But if you spent a few minutes on the good the other person might have done you, and feel a little of the pain that might justly or unjustly be at the basis of the other person’s letter, and you simply kept quiet tell you have dissolved your own hate and anger, at least you would have protected your own system; and quite possibly helped in changing the other man’s attitude. You will learn by practice that this silent goodwill is much more powerful than pages of explanatory letters, each word of which leads to further bundle of emotion.

When in doubt SHUT UP!


Saturday, November 04, 2017


All through I have been in one way or another drawing attention on the mind and its role in behaviour. The Buddha spoke of the mind as the primary organ - all the good or bad has its origin in the mind. Without going into the question of what is the nature of mind some practical points can considered.

By Unknown. via Wikimedia Commons
Is then everything in mind? Is there no objective reality? I can only ask the poser of question to experiment with his own behaviour and its relation to his mind or mental content, with reference to any particular time and action.

Past experience creates basis for present imagination, and this imagination acts as the blueprint for present action. In a passive way this past pattern of behaviour and its memory projected as imagination lays the foundation for the perpetuation of recurring patterns of behaviour. It is as if one is helplessly going round and round like a bullock yoked to a mill stone.

I meet someone today. This person is apparently angry with me and refuses my request. I come home with this sequence in mind. Already my imagination has worked out the drama of my next possible encounter with the man: his possible arrogance, my ready retorts and so on. The next time when I meet him the scene has been set for a recurrence of the drama on a more elaborate but similar pattern. Stereotype is the most economical form of behaviour and also the least creative. Effort is necessary to break out of the shackles of past experience. And in this the role of imagination is supreme.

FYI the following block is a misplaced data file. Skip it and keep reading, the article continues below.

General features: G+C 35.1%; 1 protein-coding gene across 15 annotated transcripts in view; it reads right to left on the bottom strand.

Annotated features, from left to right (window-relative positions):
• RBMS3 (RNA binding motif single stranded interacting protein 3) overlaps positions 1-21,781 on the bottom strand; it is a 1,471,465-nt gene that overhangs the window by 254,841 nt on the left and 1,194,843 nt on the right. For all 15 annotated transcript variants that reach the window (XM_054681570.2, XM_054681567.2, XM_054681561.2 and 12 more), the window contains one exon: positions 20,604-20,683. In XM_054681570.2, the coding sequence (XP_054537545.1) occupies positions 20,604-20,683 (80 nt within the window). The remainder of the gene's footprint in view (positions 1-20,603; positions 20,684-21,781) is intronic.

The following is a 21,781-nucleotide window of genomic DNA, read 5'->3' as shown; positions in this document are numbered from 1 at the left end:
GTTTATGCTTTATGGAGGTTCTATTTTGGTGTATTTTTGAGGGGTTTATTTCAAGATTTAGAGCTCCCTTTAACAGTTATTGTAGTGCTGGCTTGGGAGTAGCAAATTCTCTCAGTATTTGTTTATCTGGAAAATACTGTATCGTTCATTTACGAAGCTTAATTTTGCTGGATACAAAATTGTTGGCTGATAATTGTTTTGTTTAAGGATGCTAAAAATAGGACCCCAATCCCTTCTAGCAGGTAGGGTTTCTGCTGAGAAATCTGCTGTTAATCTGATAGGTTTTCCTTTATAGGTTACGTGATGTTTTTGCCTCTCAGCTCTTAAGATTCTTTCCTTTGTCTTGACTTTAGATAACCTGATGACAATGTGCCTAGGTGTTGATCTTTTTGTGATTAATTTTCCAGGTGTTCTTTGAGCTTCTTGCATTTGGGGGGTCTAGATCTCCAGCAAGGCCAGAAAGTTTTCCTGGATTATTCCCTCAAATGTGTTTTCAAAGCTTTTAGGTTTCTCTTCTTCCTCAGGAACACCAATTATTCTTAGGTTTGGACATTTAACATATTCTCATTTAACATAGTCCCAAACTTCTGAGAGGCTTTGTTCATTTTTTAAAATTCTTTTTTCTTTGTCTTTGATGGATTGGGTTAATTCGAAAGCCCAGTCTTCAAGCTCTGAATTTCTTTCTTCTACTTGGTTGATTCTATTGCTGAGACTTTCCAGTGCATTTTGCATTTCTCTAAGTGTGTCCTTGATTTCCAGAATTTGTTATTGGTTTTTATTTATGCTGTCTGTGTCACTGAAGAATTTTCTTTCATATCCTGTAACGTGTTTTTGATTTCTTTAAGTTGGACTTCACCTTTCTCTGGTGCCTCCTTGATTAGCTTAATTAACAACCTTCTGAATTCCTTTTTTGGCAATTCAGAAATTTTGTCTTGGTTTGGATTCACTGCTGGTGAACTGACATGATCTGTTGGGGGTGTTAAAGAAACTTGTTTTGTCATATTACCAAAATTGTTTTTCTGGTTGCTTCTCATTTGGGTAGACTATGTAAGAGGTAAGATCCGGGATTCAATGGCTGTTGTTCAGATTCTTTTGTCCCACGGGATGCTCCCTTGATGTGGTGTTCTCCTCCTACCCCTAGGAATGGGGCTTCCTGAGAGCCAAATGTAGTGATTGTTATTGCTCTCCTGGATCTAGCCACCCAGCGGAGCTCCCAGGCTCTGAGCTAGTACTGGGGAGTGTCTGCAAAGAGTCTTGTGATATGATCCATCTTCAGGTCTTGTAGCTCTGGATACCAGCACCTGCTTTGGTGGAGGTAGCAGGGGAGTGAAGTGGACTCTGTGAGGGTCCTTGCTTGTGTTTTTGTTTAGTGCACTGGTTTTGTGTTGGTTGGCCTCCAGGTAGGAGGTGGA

With some effort I can reorganise my memory of yesterday and recast my imagination for the next act. I can soon see that the whole central point in our meetings is being overshadowed by emotional reactions. I can also see that my perception is distorted or exaggerated. The reasons for the other person's anger may be many more than what I think them to be in reference to my very small self. The other person is as helplessly driven. Since I intend to be in control of my own behaviour I shall try to avoid verbal or gestural behaviour that tends to hurt. I shall politely seek to clarify points concerning the topic in hand. At least it will not complicate matters further.

Imagination is the bridge between will and action. Imagination sets the pattern for action and often it sabotages the will: often determines the will. Only effort can make imagination a good servant of the will.

Similar is the case with the perpetuation of chronic disease: 'Each winter I get asthma; I'm like a barometer! I am an extraordinary fellow, when I have migraine I lose my temper.’ Over a period of years a carefully nursed drama of total behaviour is inducted into the body and the whole richness of possible behaviour is made as an offering to the idol of illness with a disease label in Latin attached to it. There is nothing written as an unalterable law of nature that you should scowl if you have a headache. Most chronic disease is stereotype of behaviour systematised into channels of popularly and ‘scientifically’ cut patterns of uncreative behaviour.

Past experience, through the medium of imagination creates the mill of recurring history called human fate or destiny. The so-called past experiences is merely a selective memory or imagination of a situation with a million facets of which a few pieces satisfying the stultifying ego needs are nursed and treasured. If this highly selective memory forms the basis for my operational imagination I should be careful to become the master of my memories rather than their victim.

Today’s memories are the manure for tomorrow’s yield. Just as a good gardener carefully sifts the fallen leaves of yesterday from the stones in order to prepare the manure, so should I sift my memories. If I collect stones and thorns I should not wonder at the results for the morrow. Careful nurturing of pleasant memories is the most important foundation for making tomorrow pleasant and more creative than today.